Singapore Airlines Case Analysis

1098 Words5 Pages
1. Introduction Since 1972, when Singapore Airlines (SIA) operated separately from the former Malaysia Airlines Limited, SIA’s management had successfully differentiated the airline from its competitors due to its top quality service. Over the years, larger capacity aircrafts were introduced, offering faster and more comfortable flights with the extension of services to many destinations. Subsequently, Singapore Airlines commenced operations from the new Terminal 2 at Singapore Changi Airport on November 1990. Early 2004, Singapore Airlines set a record for the world’s longest non-stop commercial flight from Singapore to Los Angeles. Once again, Singapore Airlines created history by being the first carrier to operate an all-Business Class…show more content…
They flew one of the youngest aircraft fleets in the world to destinations spanning a network spread over six continents, providing the high standards of care and service that customers have always wanted. SIA has been leading the way, and developed a reputation for being an industry trendsetter along the way (Singapore Air, 2015). Additionally, their ever-growing list of industry-leading innovations includes being the first one to offer free headsets, a choice of meals and free drinks in Economy Class as well as satellite-based inflight telephones that is uniquely introduced in 1991; plus SIA also has a comprehensive panel of world-renowned chefs, the International Culinary Panel, in developing inflight meals. Moreover, they are first to offer audio and video on demand (AVOD) capabilities on KrisWorld in all classes. Up to date, SIA ranked third among airlines in the Far East Asia region, behind Japan Air Lines and All Japan Airlines (Reference for Business,…show more content…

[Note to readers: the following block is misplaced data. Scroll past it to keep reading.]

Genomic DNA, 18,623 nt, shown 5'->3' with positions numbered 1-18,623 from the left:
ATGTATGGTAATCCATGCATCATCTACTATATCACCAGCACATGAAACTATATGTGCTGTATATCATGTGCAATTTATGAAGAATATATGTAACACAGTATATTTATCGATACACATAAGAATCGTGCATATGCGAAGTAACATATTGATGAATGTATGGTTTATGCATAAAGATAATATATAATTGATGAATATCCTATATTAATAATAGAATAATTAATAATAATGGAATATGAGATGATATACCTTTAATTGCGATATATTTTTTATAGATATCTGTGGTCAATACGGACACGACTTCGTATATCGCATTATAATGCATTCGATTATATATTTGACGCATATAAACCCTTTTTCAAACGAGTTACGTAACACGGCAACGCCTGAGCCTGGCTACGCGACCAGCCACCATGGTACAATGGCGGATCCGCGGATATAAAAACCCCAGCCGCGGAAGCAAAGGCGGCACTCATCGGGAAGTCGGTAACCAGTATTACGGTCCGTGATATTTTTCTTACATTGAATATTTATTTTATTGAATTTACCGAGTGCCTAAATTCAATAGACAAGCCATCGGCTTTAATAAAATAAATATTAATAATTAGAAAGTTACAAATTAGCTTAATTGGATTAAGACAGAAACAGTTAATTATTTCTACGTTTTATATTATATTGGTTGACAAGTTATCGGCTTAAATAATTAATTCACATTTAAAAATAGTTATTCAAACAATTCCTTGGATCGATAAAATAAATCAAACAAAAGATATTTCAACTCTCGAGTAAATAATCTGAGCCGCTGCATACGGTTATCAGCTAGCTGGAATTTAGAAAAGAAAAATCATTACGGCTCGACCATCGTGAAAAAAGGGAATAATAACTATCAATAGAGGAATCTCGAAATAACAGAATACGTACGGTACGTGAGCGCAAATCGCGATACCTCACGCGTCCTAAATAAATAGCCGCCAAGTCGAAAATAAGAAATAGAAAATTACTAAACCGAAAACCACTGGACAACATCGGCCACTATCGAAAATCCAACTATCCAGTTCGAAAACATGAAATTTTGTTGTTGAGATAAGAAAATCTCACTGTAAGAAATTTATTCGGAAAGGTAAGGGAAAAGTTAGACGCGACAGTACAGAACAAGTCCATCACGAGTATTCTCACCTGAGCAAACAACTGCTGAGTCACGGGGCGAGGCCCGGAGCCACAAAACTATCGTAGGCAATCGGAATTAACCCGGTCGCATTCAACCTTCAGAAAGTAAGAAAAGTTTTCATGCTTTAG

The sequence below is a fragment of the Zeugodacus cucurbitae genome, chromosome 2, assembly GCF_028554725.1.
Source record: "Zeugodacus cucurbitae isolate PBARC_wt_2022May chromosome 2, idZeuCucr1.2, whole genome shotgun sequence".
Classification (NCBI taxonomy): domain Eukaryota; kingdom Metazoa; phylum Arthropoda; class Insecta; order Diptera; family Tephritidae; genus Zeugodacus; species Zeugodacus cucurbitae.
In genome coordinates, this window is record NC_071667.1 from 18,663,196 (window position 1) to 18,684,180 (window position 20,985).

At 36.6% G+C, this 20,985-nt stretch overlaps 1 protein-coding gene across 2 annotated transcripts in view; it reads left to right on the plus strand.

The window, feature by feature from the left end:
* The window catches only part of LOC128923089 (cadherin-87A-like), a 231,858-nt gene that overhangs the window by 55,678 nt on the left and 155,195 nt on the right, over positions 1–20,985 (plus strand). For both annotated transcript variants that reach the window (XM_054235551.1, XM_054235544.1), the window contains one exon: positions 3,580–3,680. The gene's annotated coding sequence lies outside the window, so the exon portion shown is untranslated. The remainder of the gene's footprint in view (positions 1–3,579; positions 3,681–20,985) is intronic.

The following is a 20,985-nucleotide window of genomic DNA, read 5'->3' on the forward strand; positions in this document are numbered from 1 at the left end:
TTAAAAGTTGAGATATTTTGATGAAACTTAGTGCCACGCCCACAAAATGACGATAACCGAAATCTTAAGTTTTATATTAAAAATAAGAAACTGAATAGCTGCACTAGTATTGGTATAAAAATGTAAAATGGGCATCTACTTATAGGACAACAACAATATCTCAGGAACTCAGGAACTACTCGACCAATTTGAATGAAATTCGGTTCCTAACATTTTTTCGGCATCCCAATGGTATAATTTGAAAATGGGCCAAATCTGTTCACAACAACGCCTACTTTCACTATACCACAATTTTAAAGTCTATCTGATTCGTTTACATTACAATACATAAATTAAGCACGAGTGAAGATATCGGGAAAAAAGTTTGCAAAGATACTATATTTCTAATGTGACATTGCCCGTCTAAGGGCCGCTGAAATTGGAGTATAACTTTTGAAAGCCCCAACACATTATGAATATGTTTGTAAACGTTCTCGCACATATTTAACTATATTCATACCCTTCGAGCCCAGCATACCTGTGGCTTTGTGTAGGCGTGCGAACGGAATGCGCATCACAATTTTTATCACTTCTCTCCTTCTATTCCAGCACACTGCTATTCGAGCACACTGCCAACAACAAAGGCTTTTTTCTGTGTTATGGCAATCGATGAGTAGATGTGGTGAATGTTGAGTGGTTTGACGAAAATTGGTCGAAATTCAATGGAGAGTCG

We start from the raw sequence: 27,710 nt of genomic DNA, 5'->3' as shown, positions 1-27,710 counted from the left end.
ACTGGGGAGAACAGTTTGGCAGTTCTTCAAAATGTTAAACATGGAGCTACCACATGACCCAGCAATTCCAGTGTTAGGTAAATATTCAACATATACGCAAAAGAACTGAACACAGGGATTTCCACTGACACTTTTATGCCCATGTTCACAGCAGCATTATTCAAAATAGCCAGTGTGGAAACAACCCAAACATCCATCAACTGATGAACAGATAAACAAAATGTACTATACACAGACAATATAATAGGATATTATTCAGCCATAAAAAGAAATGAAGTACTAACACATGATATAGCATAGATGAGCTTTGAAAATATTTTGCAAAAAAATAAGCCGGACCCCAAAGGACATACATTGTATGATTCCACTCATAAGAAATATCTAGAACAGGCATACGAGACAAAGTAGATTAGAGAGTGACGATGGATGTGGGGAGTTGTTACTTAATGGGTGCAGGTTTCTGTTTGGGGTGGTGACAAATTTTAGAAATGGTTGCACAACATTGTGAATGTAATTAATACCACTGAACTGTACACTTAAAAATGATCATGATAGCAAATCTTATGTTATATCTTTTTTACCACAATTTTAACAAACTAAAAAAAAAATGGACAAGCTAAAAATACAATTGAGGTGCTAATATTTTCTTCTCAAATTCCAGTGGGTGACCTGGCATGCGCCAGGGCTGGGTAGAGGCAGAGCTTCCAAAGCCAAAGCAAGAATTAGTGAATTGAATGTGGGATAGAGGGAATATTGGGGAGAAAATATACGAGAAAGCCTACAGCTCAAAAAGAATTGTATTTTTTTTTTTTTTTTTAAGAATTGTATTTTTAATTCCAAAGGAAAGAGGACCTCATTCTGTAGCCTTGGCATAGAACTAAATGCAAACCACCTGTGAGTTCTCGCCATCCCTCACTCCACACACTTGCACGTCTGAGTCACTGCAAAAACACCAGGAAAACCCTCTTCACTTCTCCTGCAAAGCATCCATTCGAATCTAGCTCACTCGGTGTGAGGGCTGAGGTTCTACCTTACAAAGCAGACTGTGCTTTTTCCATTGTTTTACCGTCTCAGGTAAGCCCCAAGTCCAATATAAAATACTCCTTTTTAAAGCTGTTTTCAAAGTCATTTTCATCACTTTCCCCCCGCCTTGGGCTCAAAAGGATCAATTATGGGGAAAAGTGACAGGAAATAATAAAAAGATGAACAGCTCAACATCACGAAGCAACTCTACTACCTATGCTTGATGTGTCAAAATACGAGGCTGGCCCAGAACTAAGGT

This is because almost all countries have a ‘national carrier’ – an airline that carries the country’s flag, is headquartered in the capital city, and represents that country (Riwo-Abudho et al, 2013). Given that these carriers are seen as representing the nation, they tend to receive a great deal of support from government, and globally, many remain government-owned (Beria, Niemeier, and Fröhlich, 2011). Furthermore, according to Chua (2015), Singapore Airlines is fully supported by the government as to develop its service culture; the government has opened seven schools to train staff in the core functional areas of cabin crew, flight operations, commercial training, information technology, security, airport services and
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